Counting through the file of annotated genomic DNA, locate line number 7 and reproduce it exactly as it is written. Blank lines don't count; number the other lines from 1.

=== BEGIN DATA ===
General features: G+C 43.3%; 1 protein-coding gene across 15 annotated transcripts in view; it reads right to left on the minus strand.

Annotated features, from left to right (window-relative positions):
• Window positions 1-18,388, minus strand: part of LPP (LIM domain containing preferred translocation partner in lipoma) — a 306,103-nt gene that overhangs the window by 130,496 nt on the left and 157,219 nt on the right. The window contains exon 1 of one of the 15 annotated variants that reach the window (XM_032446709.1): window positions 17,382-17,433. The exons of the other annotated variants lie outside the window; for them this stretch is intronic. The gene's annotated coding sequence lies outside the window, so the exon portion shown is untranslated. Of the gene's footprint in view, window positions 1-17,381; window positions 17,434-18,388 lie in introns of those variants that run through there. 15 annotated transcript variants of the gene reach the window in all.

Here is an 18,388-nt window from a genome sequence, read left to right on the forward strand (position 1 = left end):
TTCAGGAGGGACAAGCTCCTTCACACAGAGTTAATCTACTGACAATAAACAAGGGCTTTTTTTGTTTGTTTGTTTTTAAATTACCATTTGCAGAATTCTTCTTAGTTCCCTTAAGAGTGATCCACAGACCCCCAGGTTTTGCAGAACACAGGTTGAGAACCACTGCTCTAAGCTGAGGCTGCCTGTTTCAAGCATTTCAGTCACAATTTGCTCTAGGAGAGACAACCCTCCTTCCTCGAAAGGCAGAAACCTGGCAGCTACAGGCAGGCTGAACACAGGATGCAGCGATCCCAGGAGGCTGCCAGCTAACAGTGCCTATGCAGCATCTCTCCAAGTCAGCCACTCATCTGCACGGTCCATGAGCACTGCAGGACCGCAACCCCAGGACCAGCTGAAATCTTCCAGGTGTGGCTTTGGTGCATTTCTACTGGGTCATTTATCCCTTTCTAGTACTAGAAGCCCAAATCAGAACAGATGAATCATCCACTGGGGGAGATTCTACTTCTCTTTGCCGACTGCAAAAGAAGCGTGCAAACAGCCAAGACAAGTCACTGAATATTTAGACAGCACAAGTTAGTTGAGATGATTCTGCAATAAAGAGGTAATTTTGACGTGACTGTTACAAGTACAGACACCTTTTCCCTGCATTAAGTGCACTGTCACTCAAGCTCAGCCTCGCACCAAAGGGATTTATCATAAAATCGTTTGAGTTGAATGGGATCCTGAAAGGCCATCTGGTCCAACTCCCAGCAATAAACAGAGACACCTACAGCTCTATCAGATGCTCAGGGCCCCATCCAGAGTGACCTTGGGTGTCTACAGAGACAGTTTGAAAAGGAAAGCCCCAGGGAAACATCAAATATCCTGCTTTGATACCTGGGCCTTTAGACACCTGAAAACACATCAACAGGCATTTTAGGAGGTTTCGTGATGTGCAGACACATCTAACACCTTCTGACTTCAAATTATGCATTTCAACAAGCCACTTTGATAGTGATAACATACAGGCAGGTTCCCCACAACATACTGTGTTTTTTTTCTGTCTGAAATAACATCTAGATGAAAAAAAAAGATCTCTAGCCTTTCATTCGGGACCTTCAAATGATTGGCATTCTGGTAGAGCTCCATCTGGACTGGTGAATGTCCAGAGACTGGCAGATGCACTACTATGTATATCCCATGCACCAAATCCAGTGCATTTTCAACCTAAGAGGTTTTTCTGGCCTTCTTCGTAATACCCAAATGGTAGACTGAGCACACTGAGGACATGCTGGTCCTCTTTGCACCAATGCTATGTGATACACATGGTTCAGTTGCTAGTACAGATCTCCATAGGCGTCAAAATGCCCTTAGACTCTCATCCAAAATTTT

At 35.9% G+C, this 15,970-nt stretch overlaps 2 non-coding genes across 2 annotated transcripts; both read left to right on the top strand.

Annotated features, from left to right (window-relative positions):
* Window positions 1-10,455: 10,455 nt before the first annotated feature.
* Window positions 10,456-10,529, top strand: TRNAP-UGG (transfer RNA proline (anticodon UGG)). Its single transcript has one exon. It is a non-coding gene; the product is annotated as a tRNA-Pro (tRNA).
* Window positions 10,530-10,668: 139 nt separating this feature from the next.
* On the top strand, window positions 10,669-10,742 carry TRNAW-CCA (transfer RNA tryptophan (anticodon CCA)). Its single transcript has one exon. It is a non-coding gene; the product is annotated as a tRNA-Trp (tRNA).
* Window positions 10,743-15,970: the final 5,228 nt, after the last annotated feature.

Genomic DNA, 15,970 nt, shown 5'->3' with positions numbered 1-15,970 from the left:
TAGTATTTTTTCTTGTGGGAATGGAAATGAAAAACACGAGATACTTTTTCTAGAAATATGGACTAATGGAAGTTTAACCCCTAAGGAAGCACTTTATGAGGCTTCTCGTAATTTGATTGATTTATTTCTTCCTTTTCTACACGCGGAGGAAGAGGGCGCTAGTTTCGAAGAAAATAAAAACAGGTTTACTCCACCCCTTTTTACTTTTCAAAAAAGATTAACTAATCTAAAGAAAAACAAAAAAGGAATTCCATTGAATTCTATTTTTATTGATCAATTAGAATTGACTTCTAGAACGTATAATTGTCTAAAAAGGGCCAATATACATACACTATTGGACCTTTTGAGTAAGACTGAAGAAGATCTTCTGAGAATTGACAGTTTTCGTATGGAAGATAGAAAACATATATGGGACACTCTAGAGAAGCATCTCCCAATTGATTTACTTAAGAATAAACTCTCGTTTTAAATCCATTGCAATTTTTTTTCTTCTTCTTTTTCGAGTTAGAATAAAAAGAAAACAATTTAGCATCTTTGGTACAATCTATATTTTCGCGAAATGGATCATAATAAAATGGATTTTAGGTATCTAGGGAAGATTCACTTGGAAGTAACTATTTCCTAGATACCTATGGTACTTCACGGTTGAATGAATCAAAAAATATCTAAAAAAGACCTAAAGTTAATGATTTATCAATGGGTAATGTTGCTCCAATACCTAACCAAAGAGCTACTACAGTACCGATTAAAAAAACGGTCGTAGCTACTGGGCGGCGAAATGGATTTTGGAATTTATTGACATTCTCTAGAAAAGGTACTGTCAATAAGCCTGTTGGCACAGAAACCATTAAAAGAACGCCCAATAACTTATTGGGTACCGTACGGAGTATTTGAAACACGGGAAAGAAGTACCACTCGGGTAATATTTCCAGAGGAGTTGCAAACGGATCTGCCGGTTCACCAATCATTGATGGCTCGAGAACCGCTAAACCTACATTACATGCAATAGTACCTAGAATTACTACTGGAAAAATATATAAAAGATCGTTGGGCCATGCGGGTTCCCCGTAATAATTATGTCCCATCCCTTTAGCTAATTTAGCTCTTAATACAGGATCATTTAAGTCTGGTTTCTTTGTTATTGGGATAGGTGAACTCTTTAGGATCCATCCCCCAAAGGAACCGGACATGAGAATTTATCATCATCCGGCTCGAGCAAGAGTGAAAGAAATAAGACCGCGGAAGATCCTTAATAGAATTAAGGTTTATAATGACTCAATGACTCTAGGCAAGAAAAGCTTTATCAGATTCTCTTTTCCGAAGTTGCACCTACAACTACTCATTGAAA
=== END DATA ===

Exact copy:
Annotated features, from left to right (window-relative positions):